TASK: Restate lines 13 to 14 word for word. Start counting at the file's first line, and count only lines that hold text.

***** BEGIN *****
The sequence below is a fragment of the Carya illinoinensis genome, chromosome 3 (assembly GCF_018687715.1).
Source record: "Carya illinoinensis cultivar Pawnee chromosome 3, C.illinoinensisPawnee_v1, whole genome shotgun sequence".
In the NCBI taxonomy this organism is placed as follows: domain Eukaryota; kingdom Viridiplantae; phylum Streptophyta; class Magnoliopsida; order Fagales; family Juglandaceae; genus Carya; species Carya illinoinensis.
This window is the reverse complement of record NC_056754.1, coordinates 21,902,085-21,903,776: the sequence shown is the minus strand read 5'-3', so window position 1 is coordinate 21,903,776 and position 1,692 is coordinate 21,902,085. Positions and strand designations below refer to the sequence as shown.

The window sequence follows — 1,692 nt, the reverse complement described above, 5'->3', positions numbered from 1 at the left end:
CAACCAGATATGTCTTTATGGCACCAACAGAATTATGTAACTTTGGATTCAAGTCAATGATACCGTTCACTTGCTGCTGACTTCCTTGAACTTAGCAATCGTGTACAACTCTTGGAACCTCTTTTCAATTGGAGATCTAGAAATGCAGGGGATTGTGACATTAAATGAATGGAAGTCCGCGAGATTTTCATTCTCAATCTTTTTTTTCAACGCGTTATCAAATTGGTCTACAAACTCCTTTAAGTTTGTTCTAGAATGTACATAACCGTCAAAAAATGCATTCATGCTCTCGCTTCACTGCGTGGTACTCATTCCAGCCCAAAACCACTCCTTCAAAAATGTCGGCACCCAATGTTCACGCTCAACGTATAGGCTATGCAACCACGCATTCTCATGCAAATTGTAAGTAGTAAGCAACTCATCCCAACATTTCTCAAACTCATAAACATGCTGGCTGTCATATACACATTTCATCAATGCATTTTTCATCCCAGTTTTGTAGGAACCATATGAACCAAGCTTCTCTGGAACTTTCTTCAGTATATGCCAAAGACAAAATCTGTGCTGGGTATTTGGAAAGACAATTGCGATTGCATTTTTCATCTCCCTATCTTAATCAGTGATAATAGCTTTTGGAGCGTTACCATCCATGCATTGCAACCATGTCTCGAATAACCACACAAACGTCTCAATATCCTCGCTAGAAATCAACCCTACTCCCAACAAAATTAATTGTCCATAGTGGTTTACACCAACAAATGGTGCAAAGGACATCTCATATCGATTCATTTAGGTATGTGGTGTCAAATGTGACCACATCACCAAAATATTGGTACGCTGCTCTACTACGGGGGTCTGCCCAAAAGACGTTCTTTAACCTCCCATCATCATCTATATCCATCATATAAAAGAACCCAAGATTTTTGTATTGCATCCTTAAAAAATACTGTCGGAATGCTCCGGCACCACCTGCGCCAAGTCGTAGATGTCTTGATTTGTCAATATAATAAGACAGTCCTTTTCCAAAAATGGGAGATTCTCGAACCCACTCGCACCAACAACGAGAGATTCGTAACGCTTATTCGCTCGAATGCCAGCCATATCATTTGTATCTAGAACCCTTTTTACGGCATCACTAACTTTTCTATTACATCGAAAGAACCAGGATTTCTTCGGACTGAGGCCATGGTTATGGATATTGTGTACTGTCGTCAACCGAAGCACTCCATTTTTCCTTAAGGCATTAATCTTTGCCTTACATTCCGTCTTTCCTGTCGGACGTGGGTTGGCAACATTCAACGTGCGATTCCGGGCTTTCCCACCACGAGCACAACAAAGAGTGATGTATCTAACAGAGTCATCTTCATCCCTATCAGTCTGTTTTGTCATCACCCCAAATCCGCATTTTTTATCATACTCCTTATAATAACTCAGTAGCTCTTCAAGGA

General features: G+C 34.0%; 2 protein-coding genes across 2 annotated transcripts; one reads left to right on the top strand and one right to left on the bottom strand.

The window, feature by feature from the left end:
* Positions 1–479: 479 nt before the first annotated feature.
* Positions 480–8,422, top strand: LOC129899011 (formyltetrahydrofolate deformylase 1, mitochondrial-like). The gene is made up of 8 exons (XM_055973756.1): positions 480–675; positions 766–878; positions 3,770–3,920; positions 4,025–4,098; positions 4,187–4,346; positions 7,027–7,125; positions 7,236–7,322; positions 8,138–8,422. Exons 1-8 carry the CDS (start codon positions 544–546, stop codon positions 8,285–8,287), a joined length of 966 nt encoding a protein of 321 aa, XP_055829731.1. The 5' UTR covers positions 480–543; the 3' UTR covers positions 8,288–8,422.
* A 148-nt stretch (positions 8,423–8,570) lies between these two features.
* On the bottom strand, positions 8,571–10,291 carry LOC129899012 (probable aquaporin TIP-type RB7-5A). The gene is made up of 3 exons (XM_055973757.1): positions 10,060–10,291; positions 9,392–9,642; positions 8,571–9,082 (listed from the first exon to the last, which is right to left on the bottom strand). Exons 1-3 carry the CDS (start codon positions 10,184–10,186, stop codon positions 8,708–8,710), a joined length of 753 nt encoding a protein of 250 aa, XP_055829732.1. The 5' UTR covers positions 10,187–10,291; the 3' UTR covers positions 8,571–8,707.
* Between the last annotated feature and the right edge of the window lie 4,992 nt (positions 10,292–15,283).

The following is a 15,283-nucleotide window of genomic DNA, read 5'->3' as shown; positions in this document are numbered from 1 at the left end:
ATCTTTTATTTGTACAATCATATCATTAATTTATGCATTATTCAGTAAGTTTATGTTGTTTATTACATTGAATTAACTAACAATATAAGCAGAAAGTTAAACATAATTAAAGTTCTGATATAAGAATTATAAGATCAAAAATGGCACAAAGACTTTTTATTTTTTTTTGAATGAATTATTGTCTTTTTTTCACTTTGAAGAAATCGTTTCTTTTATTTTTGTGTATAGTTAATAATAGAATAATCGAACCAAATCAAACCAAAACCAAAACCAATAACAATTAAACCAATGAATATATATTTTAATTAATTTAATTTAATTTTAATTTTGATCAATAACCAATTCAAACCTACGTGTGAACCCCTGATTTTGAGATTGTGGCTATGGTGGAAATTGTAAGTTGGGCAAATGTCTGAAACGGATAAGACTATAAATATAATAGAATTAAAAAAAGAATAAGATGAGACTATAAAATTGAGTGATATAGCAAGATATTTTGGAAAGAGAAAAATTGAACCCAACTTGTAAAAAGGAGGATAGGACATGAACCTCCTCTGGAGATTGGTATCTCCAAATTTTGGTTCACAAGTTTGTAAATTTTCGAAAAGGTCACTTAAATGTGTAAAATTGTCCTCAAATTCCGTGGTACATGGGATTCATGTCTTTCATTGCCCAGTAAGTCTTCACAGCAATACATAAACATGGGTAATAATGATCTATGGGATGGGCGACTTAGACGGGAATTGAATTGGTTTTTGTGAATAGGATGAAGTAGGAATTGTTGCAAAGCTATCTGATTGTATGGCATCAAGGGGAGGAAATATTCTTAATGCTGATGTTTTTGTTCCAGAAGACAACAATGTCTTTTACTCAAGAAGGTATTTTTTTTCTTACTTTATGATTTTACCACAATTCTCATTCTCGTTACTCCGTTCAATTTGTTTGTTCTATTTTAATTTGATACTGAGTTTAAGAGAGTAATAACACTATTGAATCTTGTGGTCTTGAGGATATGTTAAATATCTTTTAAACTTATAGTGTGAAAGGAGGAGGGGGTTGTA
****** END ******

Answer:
* Between the last annotated feature and the right edge of the window lie 4,992 nt (positions 10,292–15,283).

The following is a 15,283-nucleotide window of genomic DNA, read 5'->3' as shown; positions in this document are numbered from 1 at the left end: